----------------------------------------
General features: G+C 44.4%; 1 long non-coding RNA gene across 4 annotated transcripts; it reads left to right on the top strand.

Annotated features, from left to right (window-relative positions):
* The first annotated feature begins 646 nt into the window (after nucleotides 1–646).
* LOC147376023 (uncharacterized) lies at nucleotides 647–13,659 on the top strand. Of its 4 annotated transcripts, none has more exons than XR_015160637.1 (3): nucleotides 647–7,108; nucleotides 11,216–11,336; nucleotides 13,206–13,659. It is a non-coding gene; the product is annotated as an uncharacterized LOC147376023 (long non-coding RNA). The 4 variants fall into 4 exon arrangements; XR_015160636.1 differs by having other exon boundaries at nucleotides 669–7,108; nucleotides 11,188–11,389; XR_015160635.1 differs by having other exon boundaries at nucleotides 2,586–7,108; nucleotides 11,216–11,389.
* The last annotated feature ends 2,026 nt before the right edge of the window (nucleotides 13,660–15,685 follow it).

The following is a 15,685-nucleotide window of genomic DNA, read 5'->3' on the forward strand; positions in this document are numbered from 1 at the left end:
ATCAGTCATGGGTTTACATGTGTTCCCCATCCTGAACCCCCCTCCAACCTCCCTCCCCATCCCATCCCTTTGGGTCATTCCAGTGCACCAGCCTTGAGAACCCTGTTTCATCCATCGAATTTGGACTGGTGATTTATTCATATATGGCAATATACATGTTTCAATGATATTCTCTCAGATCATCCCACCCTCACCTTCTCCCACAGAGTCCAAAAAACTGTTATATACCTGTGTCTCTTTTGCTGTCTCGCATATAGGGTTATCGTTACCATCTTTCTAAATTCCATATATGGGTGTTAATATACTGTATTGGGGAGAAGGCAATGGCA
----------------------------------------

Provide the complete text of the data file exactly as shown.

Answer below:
General features: G+C 44.4%; 1 long non-coding RNA gene across 4 annotated transcripts; it reads left to right on the top strand.

Annotated features, from left to right (window-relative positions):
* The first annotated feature begins 646 nt into the window (after nucleotides 1–646).
* LOC147376023 (uncharacterized) lies at nucleotides 647–13,659 on the top strand. Of its 4 annotated transcripts, none has more exons than XR_015160637.1 (3): nucleotides 647–7,108; nucleotides 11,216–11,336; nucleotides 13,206–13,659. It is a non-coding gene; the product is annotated as an uncharacterized LOC147376023 (long non-coding RNA). The 4 variants fall into 4 exon arrangements; XR_015160636.1 differs by having other exon boundaries at nucleotides 669–7,108; nucleotides 11,188–11,389; XR_015160635.1 differs by having other exon boundaries at nucleotides 2,586–7,108; nucleotides 11,216–11,389.
* The last annotated feature ends 2,026 nt before the right edge of the window (nucleotides 13,660–15,685 follow it).

The following is a 15,685-nucleotide window of genomic DNA, read 5'->3' on the forward strand; positions in this document are numbered from 1 at the left end:
ATCAGTCATGGGTTTACATGTGTTCCCCATCCTGAACCCCCCTCCAACCTCCCTCCCCATCCCATCCCTTTGGGTCATTCCAGTGCACCAGCCTTGAGAACCCTGTTTCATCCATCGAATTTGGACTGGTGATTTATTCATATATGGCAATATACATGTTTCAATGATATTCTCTCAGATCATCCCACCCTCACCTTCTCCCACAGAGTCCAAAAAACTGTTATATACCTGTGTCTCTTTTGCTGTCTCGCATATAGGGTTATCGTTACCATCTTTCTAAATTCCATATATGGGTGTTAATATACTGTATTGGGGAGAAGGCAATGGCA